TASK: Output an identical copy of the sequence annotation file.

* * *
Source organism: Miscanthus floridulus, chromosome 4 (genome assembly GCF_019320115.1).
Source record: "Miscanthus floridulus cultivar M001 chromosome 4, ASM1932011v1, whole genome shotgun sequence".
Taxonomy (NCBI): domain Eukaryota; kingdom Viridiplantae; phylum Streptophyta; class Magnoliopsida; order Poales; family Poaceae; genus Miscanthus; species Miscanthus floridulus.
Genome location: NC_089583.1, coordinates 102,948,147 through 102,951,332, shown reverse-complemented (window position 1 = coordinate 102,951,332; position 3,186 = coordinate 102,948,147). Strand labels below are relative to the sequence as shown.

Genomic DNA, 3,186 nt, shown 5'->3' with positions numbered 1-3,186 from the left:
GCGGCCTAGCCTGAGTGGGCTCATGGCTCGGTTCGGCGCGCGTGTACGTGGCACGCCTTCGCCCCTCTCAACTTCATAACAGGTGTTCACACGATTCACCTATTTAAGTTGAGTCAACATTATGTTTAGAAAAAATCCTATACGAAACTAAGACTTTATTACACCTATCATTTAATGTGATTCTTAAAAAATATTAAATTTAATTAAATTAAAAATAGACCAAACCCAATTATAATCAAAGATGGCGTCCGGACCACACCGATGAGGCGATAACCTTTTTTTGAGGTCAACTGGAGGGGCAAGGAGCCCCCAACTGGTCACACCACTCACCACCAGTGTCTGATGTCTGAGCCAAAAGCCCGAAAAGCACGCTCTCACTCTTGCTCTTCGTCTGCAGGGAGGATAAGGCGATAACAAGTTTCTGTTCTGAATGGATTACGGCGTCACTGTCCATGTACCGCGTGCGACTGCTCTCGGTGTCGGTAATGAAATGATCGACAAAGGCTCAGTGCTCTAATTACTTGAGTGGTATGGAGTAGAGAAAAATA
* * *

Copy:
Source organism: Miscanthus floridulus, chromosome 4 (genome assembly GCF_019320115.1).
Source record: "Miscanthus floridulus cultivar M001 chromosome 4, ASM1932011v1, whole genome shotgun sequence".
Taxonomy (NCBI): domain Eukaryota; kingdom Viridiplantae; phylum Streptophyta; class Magnoliopsida; order Poales; family Poaceae; genus Miscanthus; species Miscanthus floridulus.
Genome location: NC_089583.1, coordinates 102,948,147 through 102,951,332, shown reverse-complemented (window position 1 = coordinate 102,951,332; position 3,186 = coordinate 102,948,147). Strand labels below are relative to the sequence as shown.

Genomic DNA, 3,186 nt, shown 5'->3' with positions numbered 1-3,186 from the left:
GCGGCCTAGCCTGAGTGGGCTCATGGCTCGGTTCGGCGCGCGTGTACGTGGCACGCCTTCGCCCCTCTCAACTTCATAACAGGTGTTCACACGATTCACCTATTTAAGTTGAGTCAACATTATGTTTAGAAAAAATCCTATACGAAACTAAGACTTTATTACACCTATCATTTAATGTGATTCTTAAAAAATATTAAATTTAATTAAATTAAAAATAGACCAAACCCAATTATAATCAAAGATGGCGTCCGGACCACACCGATGAGGCGATAACCTTTTTTTGAGGTCAACTGGAGGGGCAAGGAGCCCCCAACTGGTCACACCACTCACCACCAGTGTCTGATGTCTGAGCCAAAAGCCCGAAAAGCACGCTCTCACTCTTGCTCTTCGTCTGCAGGGAGGATAAGGCGATAACAAGTTTCTGTTCTGAATGGATTACGGCGTCACTGTCCATGTACCGCGTGCGACTGCTCTCGGTGTCGGTAATGAAATGATCGACAAAGGCTCAGTGCTCTAATTACTTGAGTGGTATGGAGTAGAGAAAAATA